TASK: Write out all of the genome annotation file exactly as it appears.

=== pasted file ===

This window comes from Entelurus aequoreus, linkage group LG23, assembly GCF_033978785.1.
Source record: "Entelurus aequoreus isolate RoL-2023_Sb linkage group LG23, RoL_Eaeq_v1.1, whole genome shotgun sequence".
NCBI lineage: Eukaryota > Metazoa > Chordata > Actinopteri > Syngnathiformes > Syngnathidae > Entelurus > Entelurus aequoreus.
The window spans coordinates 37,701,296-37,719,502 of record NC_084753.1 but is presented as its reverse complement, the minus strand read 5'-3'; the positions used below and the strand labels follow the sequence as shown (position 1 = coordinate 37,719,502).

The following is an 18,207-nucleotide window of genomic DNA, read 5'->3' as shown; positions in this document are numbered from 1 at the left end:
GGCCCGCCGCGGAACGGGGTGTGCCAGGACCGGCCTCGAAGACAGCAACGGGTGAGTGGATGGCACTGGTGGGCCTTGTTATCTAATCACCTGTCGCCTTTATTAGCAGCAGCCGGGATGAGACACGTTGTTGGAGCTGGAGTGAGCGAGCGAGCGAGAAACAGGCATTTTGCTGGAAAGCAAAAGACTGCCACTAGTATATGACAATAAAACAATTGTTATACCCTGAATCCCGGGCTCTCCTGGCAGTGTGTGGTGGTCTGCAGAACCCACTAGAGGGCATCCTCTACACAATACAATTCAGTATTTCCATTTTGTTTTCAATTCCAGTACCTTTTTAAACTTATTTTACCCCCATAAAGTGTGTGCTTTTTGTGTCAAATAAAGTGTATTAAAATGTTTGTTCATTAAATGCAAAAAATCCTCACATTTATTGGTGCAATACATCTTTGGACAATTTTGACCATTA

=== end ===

This window comes from Entelurus aequoreus, linkage group LG23, assembly GCF_033978785.1.
Source record: "Entelurus aequoreus isolate RoL-2023_Sb linkage group LG23, RoL_Eaeq_v1.1, whole genome shotgun sequence".
NCBI lineage: Eukaryota > Metazoa > Chordata > Actinopteri > Syngnathiformes > Syngnathidae > Entelurus > Entelurus aequoreus.
The window spans coordinates 37,701,296-37,719,502 of record NC_084753.1 but is presented as its reverse complement, the minus strand read 5'-3'; the positions used below and the strand labels follow the sequence as shown (position 1 = coordinate 37,719,502).

The following is an 18,207-nucleotide window of genomic DNA, read 5'->3' as shown; positions in this document are numbered from 1 at the left end:
GGCCCGCCGCGGAACGGGGTGTGCCAGGACCGGCCTCGAAGACAGCAACGGGTGAGTGGATGGCACTGGTGGGCCTTGTTATCTAATCACCTGTCGCCTTTATTAGCAGCAGCCGGGATGAGACACGTTGTTGGAGCTGGAGTGAGCGAGCGAGCGAGAAACAGGCATTTTGCTGGAAAGCAAAAGACTGCCACTAGTATATGACAATAAAACAATTGTTATACCCTGAATCCCGGGCTCTCCTGGCAGTGTGTGGTGGTCTGCAGAACCCACTAGAGGGCATCCTCTACACAATACAATTCAGTATTTCCATTTTGTTTTCAATTCCAGTACCTTTTTAAACTTATTTTACCCCCATAAAGTGTGTGCTTTTTGTGTCAAATAAAGTGTATTAAAATGTTTGTTCATTAAATGCAAAAAATCCTCACATTTATTGGTGCAATACATCTTTGGACAATTTTGACCATTA